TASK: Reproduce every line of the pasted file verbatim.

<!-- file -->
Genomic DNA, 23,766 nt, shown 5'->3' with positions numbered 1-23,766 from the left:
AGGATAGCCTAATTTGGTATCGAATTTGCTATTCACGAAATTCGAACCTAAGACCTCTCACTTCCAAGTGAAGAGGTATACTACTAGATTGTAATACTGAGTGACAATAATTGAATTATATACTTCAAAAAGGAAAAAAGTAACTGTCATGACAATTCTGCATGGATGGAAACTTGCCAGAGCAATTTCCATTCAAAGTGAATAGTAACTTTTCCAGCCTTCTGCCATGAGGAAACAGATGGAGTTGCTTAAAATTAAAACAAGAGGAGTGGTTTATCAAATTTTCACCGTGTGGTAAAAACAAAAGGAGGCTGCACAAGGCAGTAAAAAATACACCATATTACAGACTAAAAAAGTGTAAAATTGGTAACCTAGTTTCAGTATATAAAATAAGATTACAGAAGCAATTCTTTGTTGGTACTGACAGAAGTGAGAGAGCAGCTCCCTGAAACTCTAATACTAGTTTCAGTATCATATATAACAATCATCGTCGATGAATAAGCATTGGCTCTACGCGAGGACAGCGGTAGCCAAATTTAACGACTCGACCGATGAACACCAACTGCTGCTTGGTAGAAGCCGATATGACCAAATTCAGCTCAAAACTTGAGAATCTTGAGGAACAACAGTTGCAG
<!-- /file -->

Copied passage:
Genomic DNA, 23,766 nt, shown 5'->3' with positions numbered 1-23,766 from the left:
AGGATAGCCTAATTTGGTATCGAATTTGCTATTCACGAAATTCGAACCTAAGACCTCTCACTTCCAAGTGAAGAGGTATACTACTAGATTGTAATACTGAGTGACAATAATTGAATTATATACTTCAAAAAGGAAAAAAGTAACTGTCATGACAATTCTGCATGGATGGAAACTTGCCAGAGCAATTTCCATTCAAAGTGAATAGTAACTTTTCCAGCCTTCTGCCATGAGGAAACAGATGGAGTTGCTTAAAATTAAAACAAGAGGAGTGGTTTATCAAATTTTCACCGTGTGGTAAAAACAAAAGGAGGCTGCACAAGGCAGTAAAAAATACACCATATTACAGACTAAAAAAGTGTAAAATTGGTAACCTAGTTTCAGTATATAAAATAAGATTACAGAAGCAATTCTTTGTTGGTACTGACAGAAGTGAGAGAGCAGCTCCCTGAAACTCTAATACTAGTTTCAGTATCATATATAACAATCATCGTCGATGAATAAGCATTGGCTCTACGCGAGGACAGCGGTAGCCAAATTTAACGACTCGACCGATGAACACCAACTGCTGCTTGGTAGAAGCCGATATGACCAAATTCAGCTCAAAACTTGAGAATCTTGAGGAACAACAGTTGCAG